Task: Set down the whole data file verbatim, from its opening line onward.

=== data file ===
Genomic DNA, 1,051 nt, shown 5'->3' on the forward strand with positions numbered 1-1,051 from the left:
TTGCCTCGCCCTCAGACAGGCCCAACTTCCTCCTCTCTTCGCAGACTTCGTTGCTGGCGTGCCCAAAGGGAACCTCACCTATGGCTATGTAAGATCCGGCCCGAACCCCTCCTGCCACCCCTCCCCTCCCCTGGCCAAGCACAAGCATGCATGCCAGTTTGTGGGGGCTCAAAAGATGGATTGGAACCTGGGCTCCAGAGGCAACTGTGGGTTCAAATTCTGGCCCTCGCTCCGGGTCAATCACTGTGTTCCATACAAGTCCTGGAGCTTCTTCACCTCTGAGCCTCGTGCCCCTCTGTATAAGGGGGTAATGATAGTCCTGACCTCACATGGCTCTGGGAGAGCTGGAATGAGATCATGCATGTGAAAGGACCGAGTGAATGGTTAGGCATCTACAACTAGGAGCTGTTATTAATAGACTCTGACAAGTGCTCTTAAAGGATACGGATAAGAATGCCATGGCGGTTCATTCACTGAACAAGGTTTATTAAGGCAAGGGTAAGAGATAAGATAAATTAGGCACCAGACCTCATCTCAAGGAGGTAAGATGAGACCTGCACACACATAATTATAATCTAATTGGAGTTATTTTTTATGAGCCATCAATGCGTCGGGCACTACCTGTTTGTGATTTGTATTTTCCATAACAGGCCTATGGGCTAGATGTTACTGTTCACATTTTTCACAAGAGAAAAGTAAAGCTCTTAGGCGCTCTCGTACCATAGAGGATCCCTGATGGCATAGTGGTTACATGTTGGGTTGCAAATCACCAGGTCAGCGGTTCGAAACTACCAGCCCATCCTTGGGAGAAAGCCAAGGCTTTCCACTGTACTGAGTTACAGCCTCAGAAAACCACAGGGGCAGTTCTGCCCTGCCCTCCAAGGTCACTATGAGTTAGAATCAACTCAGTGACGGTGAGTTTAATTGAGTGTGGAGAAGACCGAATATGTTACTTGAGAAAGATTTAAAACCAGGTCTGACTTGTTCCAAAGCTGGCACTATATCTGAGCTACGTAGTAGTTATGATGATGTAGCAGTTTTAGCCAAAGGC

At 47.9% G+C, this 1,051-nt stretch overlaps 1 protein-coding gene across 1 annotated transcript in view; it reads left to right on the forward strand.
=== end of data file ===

Genomic DNA, 1,051 nt, shown 5'->3' on the forward strand with positions numbered 1-1,051 from the left:
TTGCCTCGCCCTCAGACAGGCCCAACTTCCTCCTCTCTTCGCAGACTTCGTTGCTGGCGTGCCCAAAGGGAACCTCACCTATGGCTATGTAAGATCCGGCCCGAACCCCTCCTGCCACCCCTCCCCTCCCCTGGCCAAGCACAAGCATGCATGCCAGTTTGTGGGGGCTCAAAAGATGGATTGGAACCTGGGCTCCAGAGGCAACTGTGGGTTCAAATTCTGGCCCTCGCTCCGGGTCAATCACTGTGTTCCATACAAGTCCTGGAGCTTCTTCACCTCTGAGCCTCGTGCCCCTCTGTATAAGGGGGTAATGATAGTCCTGACCTCACATGGCTCTGGGAGAGCTGGAATGAGATCATGCATGTGAAAGGACCGAGTGAATGGTTAGGCATCTACAACTAGGAGCTGTTATTAATAGACTCTGACAAGTGCTCTTAAAGGATACGGATAAGAATGCCATGGCGGTTCATTCACTGAACAAGGTTTATTAAGGCAAGGGTAAGAGATAAGATAAATTAGGCACCAGACCTCATCTCAAGGAGGTAAGATGAGACCTGCACACACATAATTATAATCTAATTGGAGTTATTTTTTATGAGCCATCAATGCGTCGGGCACTACCTGTTTGTGATTTGTATTTTCCATAACAGGCCTATGGGCTAGATGTTACTGTTCACATTTTTCACAAGAGAAAAGTAAAGCTCTTAGGCGCTCTCGTACCATAGAGGATCCCTGATGGCATAGTGGTTACATGTTGGGTTGCAAATCACCAGGTCAGCGGTTCGAAACTACCAGCCCATCCTTGGGAGAAAGCCAAGGCTTTCCACTGTACTGAGTTACAGCCTCAGAAAACCACAGGGGCAGTTCTGCCCTGCCCTCCAAGGTCACTATGAGTTAGAATCAACTCAGTGACGGTGAGTTTAATTGAGTGTGGAGAAGACCGAATATGTTACTTGAGAAAGATTTAAAACCAGGTCTGACTTGTTCCAAAGCTGGCACTATATCTGAGCTACGTAGTAGTTATGATGATGTAGCAGTTTTAGCCAAAGGC

At 47.9% G+C, this 1,051-nt stretch overlaps 1 protein-coding gene across 1 annotated transcript in view; it reads left to right on the forward strand.